Yesterday at BizEngine, I wrote about the importance of choosing a good location for your small business. Today, I want to talk about some areas you may want to avoid, given the flight of businesses from their streets and sidewalks. Then again, maybe you like a challenge.
It was inevitable in this time of mixed economic news that some areas would be hit harder than others, but it’s not particularly fun for those living and working in those areas. The challenge, then, is reviving these areas so that they can thrive and grow. As with most things involving small business, it’s going to take businesses flocking to the area and the necessary support networks being set up by the communities themselves:
Out of the largest 50 areas, 10 of them sustained small business losses of 2 percent or more, according to the study.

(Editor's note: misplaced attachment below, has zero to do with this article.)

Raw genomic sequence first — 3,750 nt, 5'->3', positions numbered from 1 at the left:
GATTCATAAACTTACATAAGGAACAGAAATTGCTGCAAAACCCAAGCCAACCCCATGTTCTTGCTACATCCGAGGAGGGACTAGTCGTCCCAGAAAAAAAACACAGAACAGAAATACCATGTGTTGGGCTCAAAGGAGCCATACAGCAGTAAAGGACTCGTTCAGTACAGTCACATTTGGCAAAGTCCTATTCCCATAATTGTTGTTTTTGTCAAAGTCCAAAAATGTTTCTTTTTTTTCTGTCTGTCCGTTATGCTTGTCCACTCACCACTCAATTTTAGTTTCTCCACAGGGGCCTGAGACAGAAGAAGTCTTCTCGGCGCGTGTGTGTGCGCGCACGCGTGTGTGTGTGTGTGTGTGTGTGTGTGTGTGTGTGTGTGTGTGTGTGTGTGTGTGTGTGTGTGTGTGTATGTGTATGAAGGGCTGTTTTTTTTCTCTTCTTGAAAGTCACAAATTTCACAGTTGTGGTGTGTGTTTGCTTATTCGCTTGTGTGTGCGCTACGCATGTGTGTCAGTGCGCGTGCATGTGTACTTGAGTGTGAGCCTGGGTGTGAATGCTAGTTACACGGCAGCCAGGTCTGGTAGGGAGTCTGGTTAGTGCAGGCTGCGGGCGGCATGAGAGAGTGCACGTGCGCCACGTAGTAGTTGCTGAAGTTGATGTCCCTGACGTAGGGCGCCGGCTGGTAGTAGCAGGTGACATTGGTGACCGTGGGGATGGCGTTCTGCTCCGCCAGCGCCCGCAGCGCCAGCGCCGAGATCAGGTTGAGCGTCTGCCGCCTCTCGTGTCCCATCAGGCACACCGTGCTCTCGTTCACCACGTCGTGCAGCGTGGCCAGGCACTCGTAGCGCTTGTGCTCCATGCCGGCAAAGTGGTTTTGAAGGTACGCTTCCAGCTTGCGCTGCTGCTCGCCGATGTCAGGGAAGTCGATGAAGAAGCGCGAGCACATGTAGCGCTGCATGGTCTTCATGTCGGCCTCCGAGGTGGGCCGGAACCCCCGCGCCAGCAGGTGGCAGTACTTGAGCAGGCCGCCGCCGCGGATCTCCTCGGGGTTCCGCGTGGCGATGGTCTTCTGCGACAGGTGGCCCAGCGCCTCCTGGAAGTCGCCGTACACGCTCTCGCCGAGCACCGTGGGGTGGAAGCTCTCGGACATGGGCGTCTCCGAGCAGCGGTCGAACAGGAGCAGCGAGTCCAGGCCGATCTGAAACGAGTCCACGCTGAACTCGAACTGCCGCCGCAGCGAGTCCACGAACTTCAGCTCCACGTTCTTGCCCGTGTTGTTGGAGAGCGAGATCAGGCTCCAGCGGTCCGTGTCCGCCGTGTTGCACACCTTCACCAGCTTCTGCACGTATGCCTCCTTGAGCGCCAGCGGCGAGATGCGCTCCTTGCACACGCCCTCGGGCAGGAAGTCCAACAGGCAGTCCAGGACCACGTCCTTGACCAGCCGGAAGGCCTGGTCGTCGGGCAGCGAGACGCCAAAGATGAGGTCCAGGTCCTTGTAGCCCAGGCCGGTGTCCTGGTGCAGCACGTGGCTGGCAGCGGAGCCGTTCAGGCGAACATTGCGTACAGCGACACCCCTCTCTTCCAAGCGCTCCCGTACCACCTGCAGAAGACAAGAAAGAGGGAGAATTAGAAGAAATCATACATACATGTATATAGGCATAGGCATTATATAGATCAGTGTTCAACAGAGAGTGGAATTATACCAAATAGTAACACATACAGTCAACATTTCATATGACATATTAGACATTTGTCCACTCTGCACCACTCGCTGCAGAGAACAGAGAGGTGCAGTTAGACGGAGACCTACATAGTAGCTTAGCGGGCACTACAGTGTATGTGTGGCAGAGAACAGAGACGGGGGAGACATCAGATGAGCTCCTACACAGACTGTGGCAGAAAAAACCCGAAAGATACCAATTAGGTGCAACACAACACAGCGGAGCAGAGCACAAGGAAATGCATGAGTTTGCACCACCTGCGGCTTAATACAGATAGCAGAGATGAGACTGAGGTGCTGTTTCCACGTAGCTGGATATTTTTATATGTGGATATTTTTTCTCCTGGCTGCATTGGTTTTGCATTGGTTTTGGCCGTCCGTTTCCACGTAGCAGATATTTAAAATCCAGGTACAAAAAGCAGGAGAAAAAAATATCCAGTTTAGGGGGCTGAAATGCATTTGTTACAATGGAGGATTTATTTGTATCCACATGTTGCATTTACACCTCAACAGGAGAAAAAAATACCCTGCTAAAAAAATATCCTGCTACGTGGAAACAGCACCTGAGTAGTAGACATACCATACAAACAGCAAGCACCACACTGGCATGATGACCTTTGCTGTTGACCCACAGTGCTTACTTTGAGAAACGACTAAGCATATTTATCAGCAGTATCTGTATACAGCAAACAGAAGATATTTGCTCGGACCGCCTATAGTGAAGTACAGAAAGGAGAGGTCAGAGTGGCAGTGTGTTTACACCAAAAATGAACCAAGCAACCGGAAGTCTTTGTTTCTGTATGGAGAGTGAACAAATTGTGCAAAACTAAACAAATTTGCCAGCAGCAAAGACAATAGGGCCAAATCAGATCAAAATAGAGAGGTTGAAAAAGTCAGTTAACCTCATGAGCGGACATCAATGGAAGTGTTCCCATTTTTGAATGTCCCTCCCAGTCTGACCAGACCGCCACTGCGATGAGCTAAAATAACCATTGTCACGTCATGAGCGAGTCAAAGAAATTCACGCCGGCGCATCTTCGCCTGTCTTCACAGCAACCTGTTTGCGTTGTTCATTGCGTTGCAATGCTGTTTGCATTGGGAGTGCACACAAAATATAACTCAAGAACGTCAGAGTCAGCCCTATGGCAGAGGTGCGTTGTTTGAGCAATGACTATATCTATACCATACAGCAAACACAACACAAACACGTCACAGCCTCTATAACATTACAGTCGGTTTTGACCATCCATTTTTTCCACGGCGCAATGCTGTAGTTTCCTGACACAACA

The full list of regions:
- Cleveland-Elyria-Mentor, Ohio (A staggering 3 percent drop, or 1,258 businesses)
- Miami-Fort Lauderdale-Pompano Beach, Florida
- Pittsburgh, Pennsylvania
- Columbus, Ohio
- Detroit-Warren-Livonia, Michigan
- Orlando-Kissimmee, Florida
- Minneapolis-St. Paul-Bloomington, Minnesota/Wisconsin
- Kansas City, Missouri/Kansas
- Providence-New Bedford, Fall River, Rhode Island/Massachusetts
- Milwaukee-Waukesha-West Allis, Wisconsin
You’ll notice some patterns here. The bulk of these metropolitan areas are in the Midwest or in Florida. The lone exception, in fact, is in the Rhode Island/Massachusetts area that clocked in at number nine. Areas like the West, much of the East coast and Texas, which traditionally have weathered the storm better, aren’t even close.
The key will be to revitalize businesses in these areas by drawing on the unique strengths of the Midwest and Florida, and to use some of the federal dollars set aside for small business to help these specific areas. When cities suffer, you can bet the suburbs and more rural areas are, too.
If you had to solve this problem, what methods would you use?
Photo credit to gerard75 at http://www.sxc.hu/photo/1357830